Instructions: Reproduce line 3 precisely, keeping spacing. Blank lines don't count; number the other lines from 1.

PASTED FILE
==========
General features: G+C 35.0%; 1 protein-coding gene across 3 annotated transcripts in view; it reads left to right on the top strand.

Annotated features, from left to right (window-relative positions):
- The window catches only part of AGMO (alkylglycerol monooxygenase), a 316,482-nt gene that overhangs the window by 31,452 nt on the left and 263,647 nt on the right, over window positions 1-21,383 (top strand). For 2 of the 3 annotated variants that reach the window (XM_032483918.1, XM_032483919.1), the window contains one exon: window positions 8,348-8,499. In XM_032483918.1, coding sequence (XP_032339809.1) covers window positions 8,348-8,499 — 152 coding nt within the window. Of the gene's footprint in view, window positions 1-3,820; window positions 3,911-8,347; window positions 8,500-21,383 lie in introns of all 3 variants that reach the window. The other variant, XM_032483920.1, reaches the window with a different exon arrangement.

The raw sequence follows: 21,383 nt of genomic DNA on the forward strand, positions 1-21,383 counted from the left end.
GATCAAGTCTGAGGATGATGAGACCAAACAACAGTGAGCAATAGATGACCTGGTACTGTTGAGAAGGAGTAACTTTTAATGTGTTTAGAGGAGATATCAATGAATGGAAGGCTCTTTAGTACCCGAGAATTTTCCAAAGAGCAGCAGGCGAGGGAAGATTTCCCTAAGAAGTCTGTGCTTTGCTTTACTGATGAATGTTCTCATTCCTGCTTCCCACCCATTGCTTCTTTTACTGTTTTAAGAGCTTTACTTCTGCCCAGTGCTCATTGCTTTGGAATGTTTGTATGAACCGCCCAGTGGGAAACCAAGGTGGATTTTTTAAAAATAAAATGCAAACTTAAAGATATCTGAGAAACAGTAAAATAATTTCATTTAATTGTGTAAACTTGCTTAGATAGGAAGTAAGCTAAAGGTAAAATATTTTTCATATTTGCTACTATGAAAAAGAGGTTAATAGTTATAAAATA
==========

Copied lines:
- The window catches only part of AGMO (alkylglycerol monooxygenase), a 316,482-nt gene that overhangs the window by 31,452 nt on the left and 263,647 nt on the right, over window positions 1-21,383 (top strand). For 2 of the 3 annotated variants that reach the window (XM_032483918.1, XM_032483919.1), the window contains one exon: window positions 8,348-8,499. In XM_032483918.1, coding sequence (XP_032339809.1) covers window positions 8,348-8,499 — 152 coding nt within the window. Of the gene's footprint in view, window positions 1-3,820; window positions 3,911-8,347; window positions 8,500-21,383 lie in introns of all 3 variants that reach the window. The other variant, XM_032483920.1, reaches the window with a different exon arrangement.